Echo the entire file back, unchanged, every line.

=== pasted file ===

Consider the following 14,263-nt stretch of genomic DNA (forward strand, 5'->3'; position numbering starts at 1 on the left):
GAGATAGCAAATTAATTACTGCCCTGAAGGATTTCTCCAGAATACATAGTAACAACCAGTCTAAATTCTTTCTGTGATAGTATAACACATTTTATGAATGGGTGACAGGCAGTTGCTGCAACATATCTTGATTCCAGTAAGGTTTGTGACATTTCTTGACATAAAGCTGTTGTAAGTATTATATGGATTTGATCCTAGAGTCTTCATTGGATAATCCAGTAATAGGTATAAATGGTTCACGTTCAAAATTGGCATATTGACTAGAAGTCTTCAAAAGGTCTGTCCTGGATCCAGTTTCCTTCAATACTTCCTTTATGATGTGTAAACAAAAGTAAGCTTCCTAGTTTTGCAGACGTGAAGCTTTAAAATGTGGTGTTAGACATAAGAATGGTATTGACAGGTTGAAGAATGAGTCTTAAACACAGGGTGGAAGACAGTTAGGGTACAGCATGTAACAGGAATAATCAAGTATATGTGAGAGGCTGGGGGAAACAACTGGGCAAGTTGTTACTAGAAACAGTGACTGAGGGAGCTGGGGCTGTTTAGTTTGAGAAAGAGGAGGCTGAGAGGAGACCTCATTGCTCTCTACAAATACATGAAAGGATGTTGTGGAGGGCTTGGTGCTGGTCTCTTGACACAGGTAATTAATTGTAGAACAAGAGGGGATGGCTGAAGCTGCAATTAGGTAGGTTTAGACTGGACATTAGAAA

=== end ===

Consider the following 14,263-nt stretch of genomic DNA (forward strand, 5'->3'; position numbering starts at 1 on the left):
GAGATAGCAAATTAATTACTGCCCTGAAGGATTTCTCCAGAATACATAGTAACAACCAGTCTAAATTCTTTCTGTGATAGTATAACACATTTTATGAATGGGTGACAGGCAGTTGCTGCAACATATCTTGATTCCAGTAAGGTTTGTGACATTTCTTGACATAAAGCTGTTGTAAGTATTATATGGATTTGATCCTAGAGTCTTCATTGGATAATCCAGTAATAGGTATAAATGGTTCACGTTCAAAATTGGCATATTGACTAGAAGTCTTCAAAAGGTCTGTCCTGGATCCAGTTTCCTTCAATACTTCCTTTATGATGTGTAAACAAAAGTAAGCTTCCTAGTTTTGCAGACGTGAAGCTTTAAAATGTGGTGTTAGACATAAGAATGGTATTGACAGGTTGAAGAATGAGTCTTAAACACAGGGTGGAAGACAGTTAGGGTACAGCATGTAACAGGAATAATCAAGTATATGTGAGAGGCTGGGGGAAACAACTGGGCAAGTTGTTACTAGAAACAGTGACTGAGGGAGCTGGGGCTGTTTAGTTTGAGAAAGAGGAGGCTGAGAGGAGACCTCATTGCTCTCTACAAATACATGAAAGGATGTTGTGGAGGGCTTGGTGCTGGTCTCTTGACACAGGTAATTAATTGTAGAACAAGAGGGGATGGCTGAAGCTGCAATTAGGTAGGTTTAGACTGGACATTAGAAA